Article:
Japan Cruise Part 4: Imperial Palace and Asakusa Kannon Temple

Check out Japan Cruise Part 1, Part 2, and Part 3


We ended sleeping very little and waking up ridiculously early for our final excursion into Tokyo. I was especially grumpy but brightened up a little with a lovely rainbow over Yokohama.

However, both Peter and I were set to have a rough day, Peter with overwhelming exhaustion and me with terrible stomach issues. Let’s just say I was on the constant lookout for a restroom throughout the entire day. But we made the best of it and still managed to enjoy the day.

To start, we boarded another Western only tour bus for the hour long trip into Tokyo. It was uneventful (but restful!).

The first stop of the day was the Imperial Palace. Sounds cool right? We were pretty stoked.

Except we were required to stay far away from the palace due to a visit by the Malaysian president to the emperor. Figures. This portion of the tour was a letdown but the palace sure seemed cool from afar.

We then drove through the streets of downtown Tokyo to our next stop… another temple! It was interesting to note the differences between Tokyo and Shanghai along the way. Tokyo is much smaller, cleaner, and less busy than Shanghai. Even the buildings are more compact with small but discernible space between each building. Tokyo reminded me of a Disney version of Shanghai with “skyscrapers” that are actually tiny and constructed out of plastic. It was a weird city to say the least.

We then arrived at Asakusa Kannon Temple in the heart of Tokyo. The site was huge with hundreds of tourists everywhere. We let a group of Japanese male students take their picture with Peter and me. At first we though they wanted us to take a group shot of them until they put their arms around Peter for a picture. Then they worked their way up to getting a picture with me. Ballsy.

At this point I wasn’t feeling too well but was amazed at the sheer size of the temple and the surrounding buildings. We happened to witness a Buddhist ceremony taking place in the temple which reminded me of a similar experience at the Jade Buddha Temple in Shanghai.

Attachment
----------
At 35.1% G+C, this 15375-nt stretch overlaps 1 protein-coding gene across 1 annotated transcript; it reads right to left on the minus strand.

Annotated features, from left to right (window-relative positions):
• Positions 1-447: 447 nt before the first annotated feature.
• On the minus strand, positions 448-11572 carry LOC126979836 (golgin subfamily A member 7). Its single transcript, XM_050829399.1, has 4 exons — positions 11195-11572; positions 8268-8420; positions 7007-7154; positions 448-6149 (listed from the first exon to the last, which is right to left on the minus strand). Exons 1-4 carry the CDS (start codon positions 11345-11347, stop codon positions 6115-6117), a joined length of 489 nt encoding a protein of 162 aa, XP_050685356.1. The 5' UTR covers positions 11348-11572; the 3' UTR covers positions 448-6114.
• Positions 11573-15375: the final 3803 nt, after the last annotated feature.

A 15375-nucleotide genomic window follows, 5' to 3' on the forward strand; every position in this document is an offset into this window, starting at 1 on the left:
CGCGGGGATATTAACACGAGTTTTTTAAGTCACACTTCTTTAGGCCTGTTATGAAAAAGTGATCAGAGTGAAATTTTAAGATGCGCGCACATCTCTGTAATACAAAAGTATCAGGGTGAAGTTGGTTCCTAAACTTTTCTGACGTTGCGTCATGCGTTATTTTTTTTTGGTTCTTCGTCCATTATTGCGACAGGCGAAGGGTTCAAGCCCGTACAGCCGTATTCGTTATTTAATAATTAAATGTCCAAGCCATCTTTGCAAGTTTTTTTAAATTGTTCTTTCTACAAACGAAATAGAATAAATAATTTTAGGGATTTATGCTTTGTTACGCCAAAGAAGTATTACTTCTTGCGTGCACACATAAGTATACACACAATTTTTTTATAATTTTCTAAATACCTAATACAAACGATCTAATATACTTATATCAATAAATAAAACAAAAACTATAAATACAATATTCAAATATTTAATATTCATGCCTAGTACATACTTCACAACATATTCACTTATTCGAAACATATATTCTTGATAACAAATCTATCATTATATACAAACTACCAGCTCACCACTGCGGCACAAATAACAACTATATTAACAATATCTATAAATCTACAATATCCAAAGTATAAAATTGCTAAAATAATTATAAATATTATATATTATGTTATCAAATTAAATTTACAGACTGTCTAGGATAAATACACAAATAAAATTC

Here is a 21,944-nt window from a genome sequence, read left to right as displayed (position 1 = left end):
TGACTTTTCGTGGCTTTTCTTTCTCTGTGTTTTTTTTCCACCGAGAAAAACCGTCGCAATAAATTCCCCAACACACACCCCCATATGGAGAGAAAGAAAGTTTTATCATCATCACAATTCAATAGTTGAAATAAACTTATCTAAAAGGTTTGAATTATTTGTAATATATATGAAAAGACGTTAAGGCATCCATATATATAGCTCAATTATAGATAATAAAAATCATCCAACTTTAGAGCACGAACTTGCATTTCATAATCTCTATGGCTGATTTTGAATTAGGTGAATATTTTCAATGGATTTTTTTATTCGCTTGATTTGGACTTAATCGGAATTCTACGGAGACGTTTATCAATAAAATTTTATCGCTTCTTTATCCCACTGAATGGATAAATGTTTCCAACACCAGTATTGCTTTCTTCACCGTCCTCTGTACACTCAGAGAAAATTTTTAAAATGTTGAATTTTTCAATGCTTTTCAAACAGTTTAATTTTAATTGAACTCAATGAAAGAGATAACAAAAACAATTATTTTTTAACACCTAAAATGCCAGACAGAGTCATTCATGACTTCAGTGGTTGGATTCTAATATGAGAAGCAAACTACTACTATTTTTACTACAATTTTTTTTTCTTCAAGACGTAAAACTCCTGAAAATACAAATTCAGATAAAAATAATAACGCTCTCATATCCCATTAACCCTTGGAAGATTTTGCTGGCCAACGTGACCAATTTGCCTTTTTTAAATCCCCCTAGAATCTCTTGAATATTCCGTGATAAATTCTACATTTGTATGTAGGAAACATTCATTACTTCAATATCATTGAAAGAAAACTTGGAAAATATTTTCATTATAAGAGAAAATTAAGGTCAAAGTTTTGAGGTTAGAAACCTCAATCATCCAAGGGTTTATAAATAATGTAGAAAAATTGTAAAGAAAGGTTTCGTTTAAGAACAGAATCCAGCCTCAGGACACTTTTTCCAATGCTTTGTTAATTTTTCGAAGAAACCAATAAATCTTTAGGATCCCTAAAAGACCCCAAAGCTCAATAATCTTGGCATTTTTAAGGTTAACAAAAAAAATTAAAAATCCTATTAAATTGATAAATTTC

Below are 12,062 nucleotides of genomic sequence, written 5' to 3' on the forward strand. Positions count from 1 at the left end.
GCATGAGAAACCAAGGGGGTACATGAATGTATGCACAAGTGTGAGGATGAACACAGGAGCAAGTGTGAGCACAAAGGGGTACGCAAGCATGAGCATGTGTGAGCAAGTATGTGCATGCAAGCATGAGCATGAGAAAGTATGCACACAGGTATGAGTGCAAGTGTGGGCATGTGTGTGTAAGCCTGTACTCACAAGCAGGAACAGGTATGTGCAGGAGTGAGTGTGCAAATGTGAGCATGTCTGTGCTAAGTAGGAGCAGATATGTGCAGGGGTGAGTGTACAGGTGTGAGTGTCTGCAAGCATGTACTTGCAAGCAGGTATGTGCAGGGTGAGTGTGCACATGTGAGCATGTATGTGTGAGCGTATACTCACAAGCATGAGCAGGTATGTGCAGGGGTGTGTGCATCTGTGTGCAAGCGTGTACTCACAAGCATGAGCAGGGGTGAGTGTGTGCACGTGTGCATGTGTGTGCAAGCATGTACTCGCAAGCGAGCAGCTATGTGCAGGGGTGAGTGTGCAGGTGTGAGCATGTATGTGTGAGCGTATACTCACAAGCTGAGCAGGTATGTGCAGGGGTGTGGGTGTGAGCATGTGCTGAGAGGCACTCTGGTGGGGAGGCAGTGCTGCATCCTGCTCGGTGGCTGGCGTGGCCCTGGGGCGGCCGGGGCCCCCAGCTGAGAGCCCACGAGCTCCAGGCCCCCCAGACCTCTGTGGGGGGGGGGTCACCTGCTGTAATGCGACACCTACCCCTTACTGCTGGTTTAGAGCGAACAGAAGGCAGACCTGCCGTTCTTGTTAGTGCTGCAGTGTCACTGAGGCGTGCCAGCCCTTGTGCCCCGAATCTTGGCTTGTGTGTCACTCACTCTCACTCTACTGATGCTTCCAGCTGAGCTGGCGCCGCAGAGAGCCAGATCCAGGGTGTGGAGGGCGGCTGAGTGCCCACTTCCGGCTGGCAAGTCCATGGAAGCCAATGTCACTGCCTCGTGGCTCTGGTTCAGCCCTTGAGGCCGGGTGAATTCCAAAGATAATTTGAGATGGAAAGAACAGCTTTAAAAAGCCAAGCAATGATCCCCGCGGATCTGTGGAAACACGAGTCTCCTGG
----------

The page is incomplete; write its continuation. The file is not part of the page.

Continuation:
We walked around quite a bit, found some Chinese style dragons, then made our way to the shopping area.

The shopping street was quite extensive with shops full of the most random assortment of things to buy. I managed to buy a Japanese style ornament and some lucky beaded bracelets from a random monk on the street. I think we paid too much for “peace” in exchange for the bracelets but at least now I have something lucky to wear!

While walking past the shops we were accosted by the most mouth-watering smell. Hungry bellies leading us to the source, we discovered a man making these little candies. He poured some batter into different shaped molds, pressing slabs of red bean paste into the center before pouring more batter on top and sealing the mold shut. He then heated the mold over a grill  for a few minutes, finally releasing the warm goodies into our greedy hands.

They didn’t taste as good as they looked but helped tide us over for the time being. And oh hey look! We could see Sky Tower! The tallest building in Tokyo!

After a few hours it was time to get back to the boat. Peter left Tokyo as a ninja. And yet another dream of his was fulfilled.

Back on the ship, we set sail for the final port of the cruise. But we were destined to end the day the same way we started.

With beauty.

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